How do you take your ideas to the next step?
I have several pages worth of story ideas, some more flushed out that others but I'm not sure how to move them to the next step, i.e. actually start the short story. I also have a couple of stories that I've started but I don't know where to go with them. They were started as a part of writing exercise and I stopped because I didn't know where to take the story.
If you have any suggestions for story ideas that would be helpful, but what I'm looking for is a way to light a fire under my butt and start writing again. I don't know what the heck is wrong I just can't seem to write and it's driving me crazy.
- goldieLv 61 decade agoFavorite Answer
Lazer Kidz gave a good answer. I know what works for me when I've stopped working on a story is to brainstorm all the possibilities. I get a legal pad & 2 colored pens. W/ one I write possible scenarios. I write as I possibly can at one time. It doesn't matter how ridiculous or dar-fetched they seem. Don't worry about grammar; just think. You may use some ideas or find yourself going in an entirely different direction. Then I use the other pen to dispute or argue the possibilities presented, add ideas generated by what I've written, or flesh out the ones I like. When I'm finished I star the ones I like & go from there.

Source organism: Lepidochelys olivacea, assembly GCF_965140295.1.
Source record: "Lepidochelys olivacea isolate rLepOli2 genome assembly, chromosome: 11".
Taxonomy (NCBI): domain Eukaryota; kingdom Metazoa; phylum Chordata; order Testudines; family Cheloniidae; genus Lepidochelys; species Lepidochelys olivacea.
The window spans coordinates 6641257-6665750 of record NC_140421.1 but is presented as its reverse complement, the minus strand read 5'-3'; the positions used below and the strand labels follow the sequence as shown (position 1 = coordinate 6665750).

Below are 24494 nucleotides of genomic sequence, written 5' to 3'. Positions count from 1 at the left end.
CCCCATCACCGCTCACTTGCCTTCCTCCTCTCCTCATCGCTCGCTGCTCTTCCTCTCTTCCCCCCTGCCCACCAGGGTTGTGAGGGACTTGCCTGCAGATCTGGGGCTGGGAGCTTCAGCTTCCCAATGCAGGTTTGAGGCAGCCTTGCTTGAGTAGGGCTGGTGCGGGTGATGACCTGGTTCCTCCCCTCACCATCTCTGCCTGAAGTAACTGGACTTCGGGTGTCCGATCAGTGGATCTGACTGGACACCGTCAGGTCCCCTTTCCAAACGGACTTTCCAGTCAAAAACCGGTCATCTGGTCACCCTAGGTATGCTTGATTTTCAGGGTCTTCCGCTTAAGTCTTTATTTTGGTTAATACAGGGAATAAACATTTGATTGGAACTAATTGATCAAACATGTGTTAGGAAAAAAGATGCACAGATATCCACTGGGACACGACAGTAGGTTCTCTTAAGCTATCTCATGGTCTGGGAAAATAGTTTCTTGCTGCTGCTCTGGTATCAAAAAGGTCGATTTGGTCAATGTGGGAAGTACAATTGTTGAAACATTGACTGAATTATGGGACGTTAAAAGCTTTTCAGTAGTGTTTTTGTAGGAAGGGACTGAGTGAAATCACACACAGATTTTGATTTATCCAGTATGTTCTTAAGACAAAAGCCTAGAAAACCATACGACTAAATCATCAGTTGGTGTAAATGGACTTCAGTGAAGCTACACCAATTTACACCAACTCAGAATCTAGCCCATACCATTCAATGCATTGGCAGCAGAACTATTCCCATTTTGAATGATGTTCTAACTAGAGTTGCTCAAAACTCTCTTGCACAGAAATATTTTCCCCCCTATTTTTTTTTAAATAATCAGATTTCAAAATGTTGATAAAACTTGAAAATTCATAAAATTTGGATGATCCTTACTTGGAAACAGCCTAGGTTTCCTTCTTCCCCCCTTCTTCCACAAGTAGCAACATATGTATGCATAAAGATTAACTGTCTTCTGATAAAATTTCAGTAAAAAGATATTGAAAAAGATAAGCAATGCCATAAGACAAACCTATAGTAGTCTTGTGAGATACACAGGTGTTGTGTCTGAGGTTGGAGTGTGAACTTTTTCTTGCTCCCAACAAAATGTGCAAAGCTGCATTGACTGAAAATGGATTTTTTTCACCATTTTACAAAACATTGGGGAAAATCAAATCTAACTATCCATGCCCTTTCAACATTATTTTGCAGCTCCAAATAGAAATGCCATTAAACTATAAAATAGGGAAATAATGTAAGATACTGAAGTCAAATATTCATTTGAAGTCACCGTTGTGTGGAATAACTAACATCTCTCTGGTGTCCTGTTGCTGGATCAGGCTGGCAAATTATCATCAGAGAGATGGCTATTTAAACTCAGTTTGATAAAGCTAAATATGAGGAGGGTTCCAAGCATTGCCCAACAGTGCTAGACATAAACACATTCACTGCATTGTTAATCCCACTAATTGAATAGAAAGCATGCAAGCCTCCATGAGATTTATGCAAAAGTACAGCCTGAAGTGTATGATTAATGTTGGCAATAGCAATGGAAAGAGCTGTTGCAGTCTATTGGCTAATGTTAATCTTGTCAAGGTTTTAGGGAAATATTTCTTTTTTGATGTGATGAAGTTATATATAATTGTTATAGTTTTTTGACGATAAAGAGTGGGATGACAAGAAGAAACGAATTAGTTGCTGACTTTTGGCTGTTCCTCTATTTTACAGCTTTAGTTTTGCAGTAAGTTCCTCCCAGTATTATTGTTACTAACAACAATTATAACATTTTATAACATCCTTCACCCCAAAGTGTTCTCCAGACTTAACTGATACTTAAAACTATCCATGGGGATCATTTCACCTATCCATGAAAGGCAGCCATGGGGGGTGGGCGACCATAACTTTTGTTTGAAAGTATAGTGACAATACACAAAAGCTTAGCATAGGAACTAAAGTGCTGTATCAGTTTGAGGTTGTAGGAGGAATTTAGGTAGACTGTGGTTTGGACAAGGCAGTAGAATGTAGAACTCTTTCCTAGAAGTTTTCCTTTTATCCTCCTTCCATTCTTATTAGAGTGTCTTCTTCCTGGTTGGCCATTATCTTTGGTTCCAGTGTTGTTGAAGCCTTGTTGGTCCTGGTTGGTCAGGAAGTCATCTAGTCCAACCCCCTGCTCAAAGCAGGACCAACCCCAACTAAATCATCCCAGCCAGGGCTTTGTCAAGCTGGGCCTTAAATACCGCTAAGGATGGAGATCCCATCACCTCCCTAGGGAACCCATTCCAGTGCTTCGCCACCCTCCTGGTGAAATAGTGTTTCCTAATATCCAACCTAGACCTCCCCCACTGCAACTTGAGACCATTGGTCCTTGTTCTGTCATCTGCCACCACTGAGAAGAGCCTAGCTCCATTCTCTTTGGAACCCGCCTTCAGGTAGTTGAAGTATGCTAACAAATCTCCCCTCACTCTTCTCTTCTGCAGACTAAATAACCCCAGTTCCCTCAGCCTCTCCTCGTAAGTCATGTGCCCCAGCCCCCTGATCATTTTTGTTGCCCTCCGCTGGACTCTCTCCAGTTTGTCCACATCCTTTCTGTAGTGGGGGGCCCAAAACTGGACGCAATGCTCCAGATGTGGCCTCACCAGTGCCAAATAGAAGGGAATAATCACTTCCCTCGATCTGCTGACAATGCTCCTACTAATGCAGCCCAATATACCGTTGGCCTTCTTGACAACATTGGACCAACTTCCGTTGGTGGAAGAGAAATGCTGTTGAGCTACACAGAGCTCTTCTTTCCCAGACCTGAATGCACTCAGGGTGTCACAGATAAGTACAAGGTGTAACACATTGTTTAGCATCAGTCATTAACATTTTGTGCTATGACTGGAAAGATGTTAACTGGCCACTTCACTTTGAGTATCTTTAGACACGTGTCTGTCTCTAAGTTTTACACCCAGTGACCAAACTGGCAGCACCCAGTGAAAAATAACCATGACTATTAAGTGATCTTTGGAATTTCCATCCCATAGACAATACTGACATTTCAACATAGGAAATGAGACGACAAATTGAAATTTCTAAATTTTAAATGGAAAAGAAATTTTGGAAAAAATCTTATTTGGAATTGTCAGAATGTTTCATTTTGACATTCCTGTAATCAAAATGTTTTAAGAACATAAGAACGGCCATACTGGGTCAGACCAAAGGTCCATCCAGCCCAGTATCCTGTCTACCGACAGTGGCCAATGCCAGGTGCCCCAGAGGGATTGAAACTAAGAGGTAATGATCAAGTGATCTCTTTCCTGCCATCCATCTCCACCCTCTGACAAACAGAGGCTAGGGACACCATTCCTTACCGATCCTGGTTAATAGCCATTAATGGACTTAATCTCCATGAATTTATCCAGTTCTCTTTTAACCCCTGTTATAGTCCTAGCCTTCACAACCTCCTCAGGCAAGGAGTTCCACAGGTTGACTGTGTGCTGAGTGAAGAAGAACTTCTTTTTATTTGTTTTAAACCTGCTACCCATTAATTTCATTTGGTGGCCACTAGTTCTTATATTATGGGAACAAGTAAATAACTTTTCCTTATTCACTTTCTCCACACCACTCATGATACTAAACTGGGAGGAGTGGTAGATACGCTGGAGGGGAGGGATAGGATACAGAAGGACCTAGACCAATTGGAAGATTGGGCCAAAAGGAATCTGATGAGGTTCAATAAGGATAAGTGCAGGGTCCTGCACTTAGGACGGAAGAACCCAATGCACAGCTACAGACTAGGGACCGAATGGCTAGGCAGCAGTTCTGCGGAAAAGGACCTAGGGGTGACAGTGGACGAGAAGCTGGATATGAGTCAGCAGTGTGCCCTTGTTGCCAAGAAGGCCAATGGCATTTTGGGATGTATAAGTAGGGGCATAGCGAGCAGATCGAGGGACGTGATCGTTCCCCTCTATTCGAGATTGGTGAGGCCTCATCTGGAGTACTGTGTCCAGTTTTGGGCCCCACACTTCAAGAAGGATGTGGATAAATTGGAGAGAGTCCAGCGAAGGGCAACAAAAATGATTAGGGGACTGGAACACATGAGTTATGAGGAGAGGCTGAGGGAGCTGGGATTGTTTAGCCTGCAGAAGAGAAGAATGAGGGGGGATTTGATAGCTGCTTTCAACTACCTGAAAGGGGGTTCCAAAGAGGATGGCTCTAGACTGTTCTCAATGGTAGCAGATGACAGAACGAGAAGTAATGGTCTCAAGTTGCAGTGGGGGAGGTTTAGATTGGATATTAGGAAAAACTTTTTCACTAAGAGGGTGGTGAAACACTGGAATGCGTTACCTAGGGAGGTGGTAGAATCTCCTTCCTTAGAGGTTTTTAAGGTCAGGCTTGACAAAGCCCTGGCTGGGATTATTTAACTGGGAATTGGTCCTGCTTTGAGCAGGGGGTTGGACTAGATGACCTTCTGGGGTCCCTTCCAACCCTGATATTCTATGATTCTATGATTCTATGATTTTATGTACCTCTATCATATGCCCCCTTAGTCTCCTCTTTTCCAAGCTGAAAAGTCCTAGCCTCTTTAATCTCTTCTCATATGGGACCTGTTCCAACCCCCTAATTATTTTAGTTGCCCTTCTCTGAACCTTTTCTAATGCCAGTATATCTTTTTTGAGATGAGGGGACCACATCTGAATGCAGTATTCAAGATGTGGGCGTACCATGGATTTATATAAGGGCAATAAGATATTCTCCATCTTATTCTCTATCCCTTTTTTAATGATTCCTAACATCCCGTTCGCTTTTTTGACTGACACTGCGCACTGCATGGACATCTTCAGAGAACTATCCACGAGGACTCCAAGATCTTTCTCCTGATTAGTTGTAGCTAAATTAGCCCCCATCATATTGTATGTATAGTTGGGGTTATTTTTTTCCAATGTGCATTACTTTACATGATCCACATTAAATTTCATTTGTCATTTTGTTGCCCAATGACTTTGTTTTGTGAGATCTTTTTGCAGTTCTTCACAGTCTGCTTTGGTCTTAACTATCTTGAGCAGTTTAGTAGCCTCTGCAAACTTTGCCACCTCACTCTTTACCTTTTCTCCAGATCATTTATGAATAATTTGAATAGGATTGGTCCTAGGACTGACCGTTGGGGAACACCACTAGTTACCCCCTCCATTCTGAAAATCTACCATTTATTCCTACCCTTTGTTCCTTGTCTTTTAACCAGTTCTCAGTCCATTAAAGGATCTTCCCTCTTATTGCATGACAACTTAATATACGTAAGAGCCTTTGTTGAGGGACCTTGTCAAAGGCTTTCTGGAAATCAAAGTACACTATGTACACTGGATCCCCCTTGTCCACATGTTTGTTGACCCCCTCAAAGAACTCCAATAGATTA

I'm a huge daydreamer. If I'm stuck @ a certain point, I curl up somewhere comfortable w/ a pad & pen & work on dialogue. It's funny but I can't get it to always flow when I'm @ the computer. W/ paper & pen I can visualize my characters & imagine all sorts of dialogue, even if it's only snippets. The dialogue flows because I can see them in my mind's eye. The dialogue could be for anywhere in the story. I'm a big fan of paper & pen for this because I can see the words taking shape as though the characters were in front of me. Think how you feel when you're writing a letter--you can imagine the other person reading it.
I also use these techniques for those times I have to wait @ the doctor's, riding a bus, or standing in a slow-moving line.
My last suggestion: "become" one of your characters for awhile & react like s/he would. Relax & enjoy your own unique brand of creativity.
- BLv 51 decade ago
I would suggest writing an outline for your plot, i know it sounds boring and time-consuming, but organization is the first step to starting a story. I would also suggest making character profiles, dig deep into your character's life and past. Every detail is significant for creating a realistic character.